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9/22/2017 12:11:25 AM
Posted: 2/6/2006 12:56:56 PM EDT
Posted on Sat, Feb. 04, 2006

Taser called factor in death
CORONER'S FINDING IN 20O5 POLICE CASE IS A FIRST IN SANTA CLARA COUNTY
By Sean Webby
Mercury News

For the first time in Santa Clara County, the coroner's office has listed the use of Tasers by police officers as one of the factors causing a person's death.

The main cause of Jose Angel Rios' death late last year was heart failure during his cocaine-fueled battle against San Jose police officers, according to an autopsy obtained Friday by the Mercury News. The 38-year-old's obesity and heart disease caused by cocaine use were also listed as causes. The manner of death -- accidental, homicide, suicide, etc. -- was ``undetermined.''

Dr. Christopher Happy also concluded a ``contributory cause of death'' was ``Post Tasering and pepper-spraying.''

Two other suspects have died after San Jose police shot them with Tasers. The use of the electric stun gun was not a listed cause in one of those deaths. The other case is still pending an autopsy report.

Rios' autopsy provided fuel for local opponents of Taser use, who have argued San Jose police should carefully constrain or even prohibit the use of the electric stun gun.

``Mr. Rios' situation is very unfortunate,'' said Richard Konda of the Coalition for Justice and Accountability, a local police watchdog group. ``There are just a lot of open questions about Tasers, and we have been afraid people were going to die.''

``I would hope the San Jose Police Department would look at that situation and reconsider its positions on Tasers.''

Gracie Palacios, Rios' sister, also called for a ban.

``No one knows what the effect of these things are,'' Palacios said. ``And the police will never admit to doing something wrong.''

While Police Chief Robert Davis told the Mercury News on Friday that he would remain ``open minded'' to any evidence that showed Tasers as dangerous, Rios' autopsy report ``gave no assistance'' to resolving that issue.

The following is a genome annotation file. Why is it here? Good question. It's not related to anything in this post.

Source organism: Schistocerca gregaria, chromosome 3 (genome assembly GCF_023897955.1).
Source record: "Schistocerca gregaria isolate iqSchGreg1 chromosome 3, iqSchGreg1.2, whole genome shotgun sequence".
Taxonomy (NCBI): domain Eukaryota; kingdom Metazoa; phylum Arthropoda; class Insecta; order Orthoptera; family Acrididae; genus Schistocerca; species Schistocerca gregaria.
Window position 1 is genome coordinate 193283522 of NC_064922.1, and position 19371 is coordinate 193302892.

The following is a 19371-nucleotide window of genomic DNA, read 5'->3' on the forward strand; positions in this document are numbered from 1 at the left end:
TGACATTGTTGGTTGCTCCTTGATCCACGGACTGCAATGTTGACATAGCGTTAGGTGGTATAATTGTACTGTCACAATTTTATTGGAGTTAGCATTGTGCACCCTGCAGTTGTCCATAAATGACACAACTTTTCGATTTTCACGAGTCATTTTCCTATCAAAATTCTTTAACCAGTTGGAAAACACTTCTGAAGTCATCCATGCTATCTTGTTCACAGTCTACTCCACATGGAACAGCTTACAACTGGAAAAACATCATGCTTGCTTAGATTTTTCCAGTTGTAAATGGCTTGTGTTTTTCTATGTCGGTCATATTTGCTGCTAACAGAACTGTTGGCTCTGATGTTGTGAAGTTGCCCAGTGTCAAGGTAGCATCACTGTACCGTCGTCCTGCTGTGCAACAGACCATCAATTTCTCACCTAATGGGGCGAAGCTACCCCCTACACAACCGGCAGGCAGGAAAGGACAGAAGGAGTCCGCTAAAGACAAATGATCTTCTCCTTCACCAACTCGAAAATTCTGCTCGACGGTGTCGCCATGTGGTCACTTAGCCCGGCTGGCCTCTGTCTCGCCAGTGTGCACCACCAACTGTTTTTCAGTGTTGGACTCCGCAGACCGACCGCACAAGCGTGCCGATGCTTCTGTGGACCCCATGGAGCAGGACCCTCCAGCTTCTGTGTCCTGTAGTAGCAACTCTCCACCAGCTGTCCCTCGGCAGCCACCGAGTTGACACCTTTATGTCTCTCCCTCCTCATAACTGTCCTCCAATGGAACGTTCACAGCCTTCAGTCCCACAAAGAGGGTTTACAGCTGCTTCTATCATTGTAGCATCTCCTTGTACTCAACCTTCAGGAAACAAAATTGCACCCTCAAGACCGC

``Consider the alternative,'' Davis said. ``Would we rather take a chance with Taser and avoid the shooting or get rid of the Taser and have the officers rely on a 9mm?''

Davis pointed to a late Friday morning arrest of a mentally ill man with a steak knife who had wandered away from a halfway house and was near a Willow Glen elementary school. The man did not respond to commands to lay down the knife, and an officer subdued him with a Taser shot. The man was brought to the hospital, but was uninjured.

Davis said he was puzzled by Happy's report, which he said seemed to contradict itself by stating that Tasers were a contributing factor in Rios' death and at the same time suggesting that there was no scientific proof that Tasers caused deaths.

Happy was unavailable for comment. But Lt. Chris Forrester of the coroner's office said the chief is ``right about the evidence, but it's Dr. Happy's opinion that the Tasing was a contributory factor.''

San Jose is one of the first major city police departments to equip all of its patrol officers with Tasers. They have been used about 100 times every six months, according to police statistics. Three people have died in the city after being shot with a Taser.

Examiners didn't conclude Brian Patrick O'Neal's death Aug. 8 was influenced by Tasers. O'Neal died from heart failure while high on methamphetamines and marijuana, the autopsy said. The Jan. 27 death of Jorge Trujillo -- who two days before was attacked by unknown assailants with baseball bats before a struggle with police who shot him twice with Tasers -- is still being investigated.

On Nov. 18, Rios was arguing with his wife in a parking lot of a Stokes Avenue apartment complex when police were called. Rios fought police as they tried to take him into custody. He was pepper-sprayed, struck with batons and finally shot twice by Tasers.

He died soon afterward.

Many places in the country do not consider the effects of Tasers as a primary cause of death. Pathologists say there isn't enough scientific evidence.

But this year, Santa Clara County forensic pathologists resolved to use the effect of Tasers as a possible cause on a case-by-case basis.

San Mateo County pathologists have listed Taser use, along with cocaine and a violent struggle with police, as one of the causes of death of 30-year-old Greg Saulsbury of Pacifica on Jan. 2, 2005.

www.mercurynews.com/mld/mercurynews/news/local/13791459.htm?template=contentModules/printstory.jsp
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